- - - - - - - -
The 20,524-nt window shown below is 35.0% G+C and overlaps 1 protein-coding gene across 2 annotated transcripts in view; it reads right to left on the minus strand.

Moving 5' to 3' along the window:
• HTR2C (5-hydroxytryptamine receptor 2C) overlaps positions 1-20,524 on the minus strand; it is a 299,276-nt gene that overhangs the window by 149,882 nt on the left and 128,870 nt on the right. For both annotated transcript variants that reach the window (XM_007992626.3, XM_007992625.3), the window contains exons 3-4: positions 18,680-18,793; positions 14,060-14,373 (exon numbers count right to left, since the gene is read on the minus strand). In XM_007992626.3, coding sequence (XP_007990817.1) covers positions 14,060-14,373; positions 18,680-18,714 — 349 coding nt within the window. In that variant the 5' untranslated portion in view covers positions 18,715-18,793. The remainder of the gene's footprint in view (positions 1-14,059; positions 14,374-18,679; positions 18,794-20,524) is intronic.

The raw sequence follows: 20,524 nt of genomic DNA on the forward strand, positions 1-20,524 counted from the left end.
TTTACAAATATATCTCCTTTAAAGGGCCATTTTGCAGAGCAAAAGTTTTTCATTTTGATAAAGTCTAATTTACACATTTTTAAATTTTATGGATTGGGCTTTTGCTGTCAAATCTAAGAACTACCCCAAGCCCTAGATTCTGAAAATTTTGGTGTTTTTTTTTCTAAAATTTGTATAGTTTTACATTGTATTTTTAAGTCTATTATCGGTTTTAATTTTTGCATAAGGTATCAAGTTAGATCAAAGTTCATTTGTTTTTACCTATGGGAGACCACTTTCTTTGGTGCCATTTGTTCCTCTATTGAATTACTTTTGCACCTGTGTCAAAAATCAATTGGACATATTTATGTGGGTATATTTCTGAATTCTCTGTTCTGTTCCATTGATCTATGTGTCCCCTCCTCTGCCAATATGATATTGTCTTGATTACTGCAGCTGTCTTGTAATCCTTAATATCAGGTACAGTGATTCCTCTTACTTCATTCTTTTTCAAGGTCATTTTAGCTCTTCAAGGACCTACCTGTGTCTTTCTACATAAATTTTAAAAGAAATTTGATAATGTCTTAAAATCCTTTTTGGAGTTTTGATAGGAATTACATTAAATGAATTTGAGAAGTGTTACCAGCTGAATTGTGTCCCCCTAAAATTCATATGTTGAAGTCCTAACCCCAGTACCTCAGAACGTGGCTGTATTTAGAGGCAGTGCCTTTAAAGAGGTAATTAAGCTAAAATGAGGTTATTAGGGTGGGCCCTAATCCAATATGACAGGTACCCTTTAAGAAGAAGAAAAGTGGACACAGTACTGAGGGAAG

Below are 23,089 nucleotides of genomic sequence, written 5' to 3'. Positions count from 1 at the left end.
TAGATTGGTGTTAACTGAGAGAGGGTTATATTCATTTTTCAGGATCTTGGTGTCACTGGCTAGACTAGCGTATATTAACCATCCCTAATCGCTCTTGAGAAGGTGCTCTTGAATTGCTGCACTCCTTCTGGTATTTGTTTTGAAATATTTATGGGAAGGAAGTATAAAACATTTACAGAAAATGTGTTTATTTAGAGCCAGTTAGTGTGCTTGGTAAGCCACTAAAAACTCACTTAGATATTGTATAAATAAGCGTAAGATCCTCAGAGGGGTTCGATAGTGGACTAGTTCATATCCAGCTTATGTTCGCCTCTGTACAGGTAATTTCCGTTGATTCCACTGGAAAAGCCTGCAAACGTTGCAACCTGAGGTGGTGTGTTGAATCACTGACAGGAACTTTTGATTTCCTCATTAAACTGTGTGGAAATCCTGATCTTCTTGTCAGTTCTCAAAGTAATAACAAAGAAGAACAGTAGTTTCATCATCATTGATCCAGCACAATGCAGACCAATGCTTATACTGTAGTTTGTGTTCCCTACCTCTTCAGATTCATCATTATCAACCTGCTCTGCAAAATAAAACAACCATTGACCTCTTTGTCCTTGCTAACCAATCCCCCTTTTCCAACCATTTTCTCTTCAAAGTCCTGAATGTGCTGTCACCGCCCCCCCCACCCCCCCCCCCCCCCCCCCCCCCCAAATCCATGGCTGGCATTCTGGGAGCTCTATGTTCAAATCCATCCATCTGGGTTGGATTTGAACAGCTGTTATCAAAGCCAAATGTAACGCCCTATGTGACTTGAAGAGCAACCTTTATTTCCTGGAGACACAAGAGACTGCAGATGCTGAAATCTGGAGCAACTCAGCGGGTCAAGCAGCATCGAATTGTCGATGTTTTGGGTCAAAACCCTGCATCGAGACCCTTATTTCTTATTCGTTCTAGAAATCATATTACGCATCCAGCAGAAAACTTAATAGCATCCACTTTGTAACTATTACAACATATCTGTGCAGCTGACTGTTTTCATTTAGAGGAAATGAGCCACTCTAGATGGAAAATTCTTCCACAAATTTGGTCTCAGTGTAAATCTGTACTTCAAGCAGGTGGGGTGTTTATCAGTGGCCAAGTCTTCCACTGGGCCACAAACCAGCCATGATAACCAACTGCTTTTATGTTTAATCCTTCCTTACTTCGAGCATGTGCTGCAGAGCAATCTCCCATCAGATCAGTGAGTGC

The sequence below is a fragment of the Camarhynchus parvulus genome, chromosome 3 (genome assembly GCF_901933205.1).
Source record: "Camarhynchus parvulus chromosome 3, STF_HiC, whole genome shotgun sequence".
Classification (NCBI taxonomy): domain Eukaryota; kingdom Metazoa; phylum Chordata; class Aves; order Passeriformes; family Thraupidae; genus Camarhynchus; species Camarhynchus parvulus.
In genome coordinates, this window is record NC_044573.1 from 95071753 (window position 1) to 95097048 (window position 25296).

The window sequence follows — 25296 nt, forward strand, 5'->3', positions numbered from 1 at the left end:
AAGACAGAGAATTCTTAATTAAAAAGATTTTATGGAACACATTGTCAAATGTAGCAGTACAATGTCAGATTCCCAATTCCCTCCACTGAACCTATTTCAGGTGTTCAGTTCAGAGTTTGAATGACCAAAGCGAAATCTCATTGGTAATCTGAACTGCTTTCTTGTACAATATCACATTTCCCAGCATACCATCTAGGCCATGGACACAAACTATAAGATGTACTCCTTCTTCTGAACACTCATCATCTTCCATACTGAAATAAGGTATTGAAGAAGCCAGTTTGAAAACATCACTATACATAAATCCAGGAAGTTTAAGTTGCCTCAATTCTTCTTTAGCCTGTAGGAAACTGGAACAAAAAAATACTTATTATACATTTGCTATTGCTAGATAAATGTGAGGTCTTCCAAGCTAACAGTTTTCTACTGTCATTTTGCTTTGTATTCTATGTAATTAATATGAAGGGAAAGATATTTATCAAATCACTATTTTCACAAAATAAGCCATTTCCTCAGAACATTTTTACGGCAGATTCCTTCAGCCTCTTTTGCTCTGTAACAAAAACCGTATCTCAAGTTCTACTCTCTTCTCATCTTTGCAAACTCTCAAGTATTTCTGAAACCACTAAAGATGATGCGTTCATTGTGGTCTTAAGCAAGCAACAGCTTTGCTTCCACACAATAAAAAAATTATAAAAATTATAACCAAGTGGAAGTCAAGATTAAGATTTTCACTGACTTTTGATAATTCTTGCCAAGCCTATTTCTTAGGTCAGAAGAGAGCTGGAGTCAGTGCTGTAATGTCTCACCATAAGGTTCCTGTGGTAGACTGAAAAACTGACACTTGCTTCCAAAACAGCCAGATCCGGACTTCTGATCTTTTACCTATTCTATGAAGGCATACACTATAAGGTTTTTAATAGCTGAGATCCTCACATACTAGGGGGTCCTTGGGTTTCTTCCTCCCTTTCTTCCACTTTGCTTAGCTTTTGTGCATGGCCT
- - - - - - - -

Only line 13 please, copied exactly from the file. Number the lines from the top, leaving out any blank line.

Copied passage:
AAGACAGAGAATTCTTAATTAAAAAGATTTTATGGAACACATTGTCAAATGTAGCAGTACAATGTCAGATTCCCAATTCCCTCCACTGAACCTATTTCAGGTGTTCAGTTCAGAGTTTGAATGACCAAAGCGAAATCTCATTGGTAATCTGAACTGCTTTCTTGTACAATATCACATTTCCCAGCATACCATCTAGGCCATGGACACAAACTATAAGATGTACTCCTTCTTCTGAACACTCATCATCTTCCATACTGAAATAAGGTATTGAAGAAGCCAGTTTGAAAACATCACTATACATAAATCCAGGAAGTTTAAGTTGCCTCAATTCTTCTTTAGCCTGTAGGAAACTGGAACAAAAAAATACTTATTATACATTTGCTATTGCTAGATAAATGTGAGGTCTTCCAAGCTAACAGTTTTCTACTGTCATTTTGCTTTGTATTCTATGTAATTAATATGAAGGGAAAGATATTTATCAAATCACTATTTTCACAAAATAAGCCATTTCCTCAGAACATTTTTACGGCAGATTCCTTCAGCCTCTTTTGCTCTGTAACAAAAACCGTATCTCAAGTTCTACTCTCTTCTCATCTTTGCAAACTCTCAAGTATTTCTGAAACCACTAAAGATGATGCGTTCATTGTGGTCTTAAGCAAGCAACAGCTTTGCTTCCACACAATAAAAAAATTATAAAAATTATAACCAAGTGGAAGTCAAGATTAAGATTTTCACTGACTTTTGATAATTCTTGCCAAGCCTATTTCTTAGGTCAGAAGAGAGCTGGAGTCAGTGCTGTAATGTCTCACCATAAGGTTCCTGTGGTAGACTGAAAAACTGACACTTGCTTCCAAAACAGCCAGATCCGGACTTCTGATCTTTTACCTATTCTATGAAGGCATACACTATAAGGTTTTTAATAGCTGAGATCCTCACATACTAGGGGGTCCTTGGGTTTCTTCCTCCCTTTCTTCCACTTTGCTTAGCTTTTGTGCATGGCCT